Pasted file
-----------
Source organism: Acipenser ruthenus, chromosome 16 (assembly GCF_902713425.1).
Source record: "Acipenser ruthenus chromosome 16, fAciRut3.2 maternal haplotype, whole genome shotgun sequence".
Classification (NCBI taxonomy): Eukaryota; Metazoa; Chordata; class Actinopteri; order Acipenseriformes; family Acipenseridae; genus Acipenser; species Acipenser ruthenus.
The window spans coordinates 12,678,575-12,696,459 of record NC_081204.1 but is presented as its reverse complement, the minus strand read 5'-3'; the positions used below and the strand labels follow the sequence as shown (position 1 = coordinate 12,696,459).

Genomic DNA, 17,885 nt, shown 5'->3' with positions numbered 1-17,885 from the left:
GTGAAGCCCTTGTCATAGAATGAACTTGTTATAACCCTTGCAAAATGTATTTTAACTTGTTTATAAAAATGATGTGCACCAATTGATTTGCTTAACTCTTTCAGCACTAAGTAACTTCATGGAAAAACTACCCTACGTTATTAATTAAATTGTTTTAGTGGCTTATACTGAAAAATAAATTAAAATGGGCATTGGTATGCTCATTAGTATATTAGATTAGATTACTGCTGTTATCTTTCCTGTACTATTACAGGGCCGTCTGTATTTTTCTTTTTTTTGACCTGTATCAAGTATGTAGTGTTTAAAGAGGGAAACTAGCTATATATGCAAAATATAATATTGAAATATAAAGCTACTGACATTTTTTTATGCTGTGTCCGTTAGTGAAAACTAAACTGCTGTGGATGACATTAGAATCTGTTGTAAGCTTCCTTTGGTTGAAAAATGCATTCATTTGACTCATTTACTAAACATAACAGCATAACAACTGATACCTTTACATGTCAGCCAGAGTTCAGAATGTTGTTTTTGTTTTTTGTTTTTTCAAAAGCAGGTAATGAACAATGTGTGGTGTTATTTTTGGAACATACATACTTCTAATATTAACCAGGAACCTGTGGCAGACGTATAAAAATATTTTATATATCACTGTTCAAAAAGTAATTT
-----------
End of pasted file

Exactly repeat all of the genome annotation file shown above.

Source organism: Acipenser ruthenus, chromosome 16 (assembly GCF_902713425.1).
Source record: "Acipenser ruthenus chromosome 16, fAciRut3.2 maternal haplotype, whole genome shotgun sequence".
Classification (NCBI taxonomy): Eukaryota; Metazoa; Chordata; class Actinopteri; order Acipenseriformes; family Acipenseridae; genus Acipenser; species Acipenser ruthenus.
The window spans coordinates 12,678,575-12,696,459 of record NC_081204.1 but is presented as its reverse complement, the minus strand read 5'-3'; the positions used below and the strand labels follow the sequence as shown (position 1 = coordinate 12,696,459).

Genomic DNA, 17,885 nt, shown 5'->3' with positions numbered 1-17,885 from the left:
GTGAAGCCCTTGTCATAGAATGAACTTGTTATAACCCTTGCAAAATGTATTTTAACTTGTTTATAAAAATGATGTGCACCAATTGATTTGCTTAACTCTTTCAGCACTAAGTAACTTCATGGAAAAACTACCCTACGTTATTAATTAAATTGTTTTAGTGGCTTATACTGAAAAATAAATTAAAATGGGCATTGGTATGCTCATTAGTATATTAGATTAGATTACTGCTGTTATCTTTCCTGTACTATTACAGGGCCGTCTGTATTTTTCTTTTTTTTGACCTGTATCAAGTATGTAGTGTTTAAAGAGGGAAACTAGCTATATATGCAAAATATAATATTGAAATATAAAGCTACTGACATTTTTTTATGCTGTGTCCGTTAGTGAAAACTAAACTGCTGTGGATGACATTAGAATCTGTTGTAAGCTTCCTTTGGTTGAAAAATGCATTCATTTGACTCATTTACTAAACATAACAGCATAACAACTGATACCTTTACATGTCAGCCAGAGTTCAGAATGTTGTTTTTGTTTTTTGTTTTTTCAAAAGCAGGTAATGAACAATGTGTGGTGTTATTTTTGGAACATACATACTTCTAATATTAACCAGGAACCTGTGGCAGACGTATAAAAATATTTTATATATCACTGTTCAAAAAGTAATTT